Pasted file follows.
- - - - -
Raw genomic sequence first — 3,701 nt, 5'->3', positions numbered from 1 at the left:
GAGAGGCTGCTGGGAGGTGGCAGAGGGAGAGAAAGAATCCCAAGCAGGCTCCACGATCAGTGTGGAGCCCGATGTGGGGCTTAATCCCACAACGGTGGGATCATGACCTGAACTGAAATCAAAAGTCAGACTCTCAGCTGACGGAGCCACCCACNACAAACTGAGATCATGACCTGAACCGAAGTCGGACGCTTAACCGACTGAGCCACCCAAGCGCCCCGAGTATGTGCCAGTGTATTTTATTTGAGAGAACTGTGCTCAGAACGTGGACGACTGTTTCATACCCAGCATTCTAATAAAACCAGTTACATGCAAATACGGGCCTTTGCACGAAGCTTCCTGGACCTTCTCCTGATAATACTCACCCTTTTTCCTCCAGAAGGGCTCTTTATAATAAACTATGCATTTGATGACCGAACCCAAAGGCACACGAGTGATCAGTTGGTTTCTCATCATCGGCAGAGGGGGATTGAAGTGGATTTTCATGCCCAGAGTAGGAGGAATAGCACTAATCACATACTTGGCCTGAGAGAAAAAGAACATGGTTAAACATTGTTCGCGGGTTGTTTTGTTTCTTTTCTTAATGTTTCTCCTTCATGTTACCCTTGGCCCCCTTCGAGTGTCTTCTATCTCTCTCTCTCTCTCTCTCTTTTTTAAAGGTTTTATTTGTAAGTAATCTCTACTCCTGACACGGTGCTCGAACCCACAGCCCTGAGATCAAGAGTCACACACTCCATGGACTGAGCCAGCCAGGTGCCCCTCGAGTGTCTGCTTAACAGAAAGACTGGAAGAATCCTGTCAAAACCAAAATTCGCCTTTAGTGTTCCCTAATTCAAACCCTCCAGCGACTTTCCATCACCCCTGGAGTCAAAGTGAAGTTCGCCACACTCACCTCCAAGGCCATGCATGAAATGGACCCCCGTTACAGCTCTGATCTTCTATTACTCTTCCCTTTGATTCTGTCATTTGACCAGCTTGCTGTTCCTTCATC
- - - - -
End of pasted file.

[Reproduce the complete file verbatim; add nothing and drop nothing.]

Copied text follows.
Raw genomic sequence first — 3,701 nt, 5'->3', positions numbered from 1 at the left:
GAGAGGCTGCTGGGAGGTGGCAGAGGGAGAGAAAGAATCCCAAGCAGGCTCCACGATCAGTGTGGAGCCCGATGTGGGGCTTAATCCCACAACGGTGGGATCATGACCTGAACTGAAATCAAAAGTCAGACTCTCAGCTGACGGAGCCACCCACNACAAACTGAGATCATGACCTGAACCGAAGTCGGACGCTTAACCGACTGAGCCACCCAAGCGCCCCGAGTATGTGCCAGTGTATTTTATTTGAGAGAACTGTGCTCAGAACGTGGACGACTGTTTCATACCCAGCATTCTAATAAAACCAGTTACATGCAAATACGGGCCTTTGCACGAAGCTTCCTGGACCTTCTCCTGATAATACTCACCCTTTTTCCTCCAGAAGGGCTCTTTATAATAAACTATGCATTTGATGACCGAACCCAAAGGCACACGAGTGATCAGTTGGTTTCTCATCATCGGCAGAGGGGGATTGAAGTGGATTTTCATGCCCAGAGTAGGAGGAATAGCACTAATCACATACTTGGCCTGAGAGAAAAAGAACATGGTTAAACATTGTTCGCGGGTTGTTTTGTTTCTTTTCTTAATGTTTCTCCTTCATGTTACCCTTGGCCCCCTTCGAGTGTCTTCTATCTCTCTCTCTCTCTCTCTCTTTTTTAAAGGTTTTATTTGTAAGTAATCTCTACTCCTGACACGGTGCTCGAACCCACAGCCCTGAGATCAAGAGTCACACACTCCATGGACTGAGCCAGCCAGGTGCCCCTCGAGTGTCTGCTTAACAGAAAGACTGGAAGAATCCTGTCAAAACCAAAATTCGCCTTTAGTGTTCCCTAATTCAAACCCTCCAGCGACTTTCCATCACCCCTGGAGTCAAAGTGAAGTTCGCCACACTCACCTCCAAGGCCATGCATGAAATGGACCCCCGTTACAGCTCTGATCTTCTATTACTCTTCCCTTTGATTCTGTCATTTGACCAGCTTGCTGTTCCTTCATC